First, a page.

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My father was in kidney & liver failure and he was suffering from diastolic heart failure. When my father fell ill, he returned home and I cared from him until his last breath. We set up home hospice who made him as comfortable as they could with Morphine, Ativan and oxygen. Four days before his death, he could no longer speak but he could feel discomfort if moved. Three days before his death, his eyes glazed over white. They had a marbled table top pattern. I could no longer see the color of his own eyes. I asked the nurses who seemed confused about it. And were only familiar with a cloudy/glassy eyes. A day before his death, he shed tears a few times. But the day of his death, no tears. His blood pressure before death was 50/20. His breathing was shallow and spaced out by 16-30 second apart. When he past over, he didn't gasp for air; he took one last breath and his pulse didn't stop until 2 minutes after that last breath. A minute into his last breath, he clinched his hands and his chest tightened. His face didn't grimace but seemed to tighten. My fear is he was suffering. That he felt he couldn't get enough air. I keep having nightmares of my father in pain... he keeps dying in my dreams and it always starts off good with us believing we beat this and then he's dying again. I can't stop thinking of his death. I feel darkness. What does the clinch mean? With a blood pressure so low, could he still feel pain? What does the marbling of his eyes mean? Can anyone help me, please?

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We are not to know if he as in pain or not, but rest assured, the nurses job is to ensure that a patient is kept comfortable, that is, not in pain. Some of those things that you noticed with your father are things that happen as a persons body is shutting down. Your father is at peace now, you need to be at peace too. You have some lovely memories of him. Arlene Hutcheon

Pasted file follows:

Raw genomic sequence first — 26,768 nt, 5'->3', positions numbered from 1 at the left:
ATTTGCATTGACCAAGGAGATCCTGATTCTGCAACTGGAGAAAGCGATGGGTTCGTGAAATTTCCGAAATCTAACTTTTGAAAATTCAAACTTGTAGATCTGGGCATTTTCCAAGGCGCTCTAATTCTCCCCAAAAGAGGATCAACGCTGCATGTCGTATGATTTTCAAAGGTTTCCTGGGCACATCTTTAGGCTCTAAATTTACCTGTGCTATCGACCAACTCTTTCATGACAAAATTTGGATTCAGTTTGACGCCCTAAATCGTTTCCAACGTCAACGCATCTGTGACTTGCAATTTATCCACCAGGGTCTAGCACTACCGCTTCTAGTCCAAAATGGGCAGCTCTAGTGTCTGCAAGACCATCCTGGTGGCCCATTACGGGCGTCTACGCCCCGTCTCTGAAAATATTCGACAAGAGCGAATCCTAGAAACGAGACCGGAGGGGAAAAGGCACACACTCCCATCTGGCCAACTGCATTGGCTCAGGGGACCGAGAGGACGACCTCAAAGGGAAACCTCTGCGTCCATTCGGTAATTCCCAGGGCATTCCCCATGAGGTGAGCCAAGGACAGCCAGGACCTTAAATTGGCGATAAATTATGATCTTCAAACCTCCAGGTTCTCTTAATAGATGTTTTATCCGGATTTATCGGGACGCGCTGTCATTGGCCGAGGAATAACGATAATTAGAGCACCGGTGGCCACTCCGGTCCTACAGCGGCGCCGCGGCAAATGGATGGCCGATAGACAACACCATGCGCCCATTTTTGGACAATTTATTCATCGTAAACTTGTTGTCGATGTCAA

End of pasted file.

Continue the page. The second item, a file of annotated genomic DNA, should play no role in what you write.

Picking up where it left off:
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What you saw in the eyes was pupils fully open (dilated) so the color band is not visible. The marbling is a reflection of the retina and it would appear whitish if his blood pressure was extremely low. The muscle clenching (spasms) happen in many different ways. Some raise their arms or kick their legs. It's a normal action when the body is shutting down. It does not mean he was in pain.
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MissUdaddy, since you were using Hospice, chances are your Dad didn't feel any pain. Probably what you were noticing was the body shutting down and different physical reactions were happening which were normal in some cases.

As for the eyes, I found this question from a few years ago that might be helpful.
https://www.agingcare.com/questions/someone-near-death-eyes-change-157085.htm
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